Tuesday, November 28, 2006

Lee Lorenz and Peter Arno

It's Tuesday -- the traditional New Yorker cartoon "look" day, when cartoons are reviewed by cartoon editor Bob Mankoff. I was just going to drop off a batch of cartoons last week, but then I had a chance to meet a cartoonist I had always admired ....

I met Lee Lorenz (samples of his cartoons here) at The New Yorker magazine offices for the first time Tuesday, November 21, 2006.

Mr. Lorenz was cartoon editor of the NYer mag from 1973 to 1997, and still is a prolific cartoonist contributor with an estimated 1,500 drawings published.

At about 10am this past Tuesday, I had come in and set down my submissions on Bob Mankoff's assistant's desk. Mr. Lorenz had walked in just behind me. I don't know what he looks like, so I would not have recognized him. He started talking to somebody and mentioned he was Lee Lorenz, and was there to do something to a cartoon caption. Not sure. Anyway, I heard him say he was Lee Lorenz.

This person, an assistant I assume, unlocks this tall filing cabinet and pulls out an original Lee Lorenz and hands it to him. By this time, I've pulled my rejections from another file in another cabinet. I wasn't sure. Should I just walk over there and say, "Hi. You don't know me, but I love your work ... ?"

I thought that I might as well grab the moment. So, I introduce myself. I tell him I've been submitting to the magazine for a while, no sales yet. I tell him he's one of my favorite cartoonists. He thanks me.

I tell him about the time that Bob showed me some Lorenz originals, and was telling me, "THAT'S how you draw a crowd scene." Lee demurred, saying that if there ever was a master of the crowd scene, it was Peter Arno. Since Lee knew Arno, I asked if it was true that drawing the cartoon was his favorite part and was it typical that Arno would draw and redraw a cartoon dozens of times before producing a "final" version? Lee said, yes

(Above, a Peter Arno cartoon)

I said that my wife loved his work, and (paraphrasing a line from ENCHANTED APRIL) that that was high praise, if you knew my wife! He laughed and asked what she did. I said she did computer graphics for a living. He said something like, she's in the right business -- it's all PhotoShop now!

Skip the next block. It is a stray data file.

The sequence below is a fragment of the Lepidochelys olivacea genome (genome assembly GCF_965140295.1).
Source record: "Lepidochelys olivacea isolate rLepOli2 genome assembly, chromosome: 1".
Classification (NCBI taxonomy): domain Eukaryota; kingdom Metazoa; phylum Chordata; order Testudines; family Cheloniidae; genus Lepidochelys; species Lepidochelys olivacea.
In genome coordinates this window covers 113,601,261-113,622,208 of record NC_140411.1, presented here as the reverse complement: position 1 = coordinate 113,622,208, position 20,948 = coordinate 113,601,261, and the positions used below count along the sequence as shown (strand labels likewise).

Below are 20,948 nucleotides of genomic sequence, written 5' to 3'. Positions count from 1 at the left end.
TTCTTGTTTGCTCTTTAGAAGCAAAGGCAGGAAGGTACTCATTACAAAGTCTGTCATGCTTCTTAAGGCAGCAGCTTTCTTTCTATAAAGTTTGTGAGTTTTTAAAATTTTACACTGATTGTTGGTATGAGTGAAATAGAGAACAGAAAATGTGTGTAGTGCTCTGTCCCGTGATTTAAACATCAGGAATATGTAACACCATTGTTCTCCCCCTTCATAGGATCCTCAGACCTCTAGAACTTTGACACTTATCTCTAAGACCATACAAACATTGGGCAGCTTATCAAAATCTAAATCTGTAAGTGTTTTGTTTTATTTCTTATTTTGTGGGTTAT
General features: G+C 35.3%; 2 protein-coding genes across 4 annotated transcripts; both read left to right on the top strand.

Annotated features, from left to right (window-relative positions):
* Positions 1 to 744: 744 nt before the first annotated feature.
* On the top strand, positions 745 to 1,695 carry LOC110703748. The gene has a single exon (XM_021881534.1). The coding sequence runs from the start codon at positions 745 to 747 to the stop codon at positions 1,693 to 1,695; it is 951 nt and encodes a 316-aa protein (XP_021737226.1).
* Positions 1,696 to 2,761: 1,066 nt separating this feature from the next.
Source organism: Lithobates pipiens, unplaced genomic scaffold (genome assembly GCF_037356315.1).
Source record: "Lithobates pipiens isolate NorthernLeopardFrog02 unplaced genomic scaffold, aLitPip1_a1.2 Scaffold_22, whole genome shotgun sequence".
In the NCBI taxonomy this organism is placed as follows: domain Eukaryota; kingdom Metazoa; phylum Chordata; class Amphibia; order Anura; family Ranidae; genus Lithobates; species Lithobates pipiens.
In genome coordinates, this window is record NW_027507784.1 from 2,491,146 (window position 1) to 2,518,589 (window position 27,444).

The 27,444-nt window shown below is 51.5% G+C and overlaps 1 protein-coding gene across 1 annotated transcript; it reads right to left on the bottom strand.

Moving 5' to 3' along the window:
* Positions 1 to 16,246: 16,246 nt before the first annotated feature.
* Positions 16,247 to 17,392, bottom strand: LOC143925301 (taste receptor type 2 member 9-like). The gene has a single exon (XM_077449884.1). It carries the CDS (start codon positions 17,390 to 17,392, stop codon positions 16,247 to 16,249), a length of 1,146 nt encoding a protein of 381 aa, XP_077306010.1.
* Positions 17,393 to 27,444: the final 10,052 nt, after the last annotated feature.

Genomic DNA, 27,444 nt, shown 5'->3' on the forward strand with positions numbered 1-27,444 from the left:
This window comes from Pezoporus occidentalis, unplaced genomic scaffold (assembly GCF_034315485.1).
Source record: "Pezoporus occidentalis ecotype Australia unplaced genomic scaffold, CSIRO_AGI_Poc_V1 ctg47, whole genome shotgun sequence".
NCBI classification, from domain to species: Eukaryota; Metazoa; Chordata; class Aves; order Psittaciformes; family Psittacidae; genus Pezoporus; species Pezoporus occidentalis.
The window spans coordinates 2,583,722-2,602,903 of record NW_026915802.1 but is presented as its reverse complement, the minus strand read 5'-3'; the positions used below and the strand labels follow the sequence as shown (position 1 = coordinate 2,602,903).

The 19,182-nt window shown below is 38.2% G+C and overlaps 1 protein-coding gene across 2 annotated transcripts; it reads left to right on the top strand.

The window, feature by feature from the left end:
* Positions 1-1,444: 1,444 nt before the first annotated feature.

As I was leaving he told me "good luck with this week's batch!" I smiled back and, I think, I blushed. "Thanks!"

Gee whiz. What a nice guy.

No buys from that week's batch, by the way. (And, yeah, even though it was that teeny 3 days week from before Thanksgiving, they were looking at cartoons that week.)

Lee Lorenz: Another one of those "the bigger they are, the nicer they are" kinda guys.

More Peter Arno cartoons here.


Anonymous said...

Hi Mike,
I Love Arno and grew up fondly gazing at his cartoons (among many others) in a couple of old collections my parents owned (the New Yorker War Album and another).
I really enjoyed this article.

I'd love to talk with you about a couple of things if you get a chance. I'm not too familiar with blogs just yet. Perhaps you could e-mail me at rich@richpowell.com

I'm a fellow member of NCS and thought I might find your e-mail address there but, no. So I'm trying this!


Mark Anderson said...

I just love both Lorenz and Arno. Two of my all-time faves.

BTW, I'd also like to talk to you about a couple of things. Most importantly why you keep sending me pictures of yourself in a hula skirt and sombrero.

Opa said...

Thank you for your appreciative notes about Lorenz -- a giant whose wit and wisdom are doomed to elude more and more of the New Yorker readers for whose sensibilities most of today's New yorker cartoons are pubished.
Example: Lorenz on page 76, New Yorker of June 25,07:
(a) a great cartoon, (b) for and out of another world than that of all other drawings in the issue.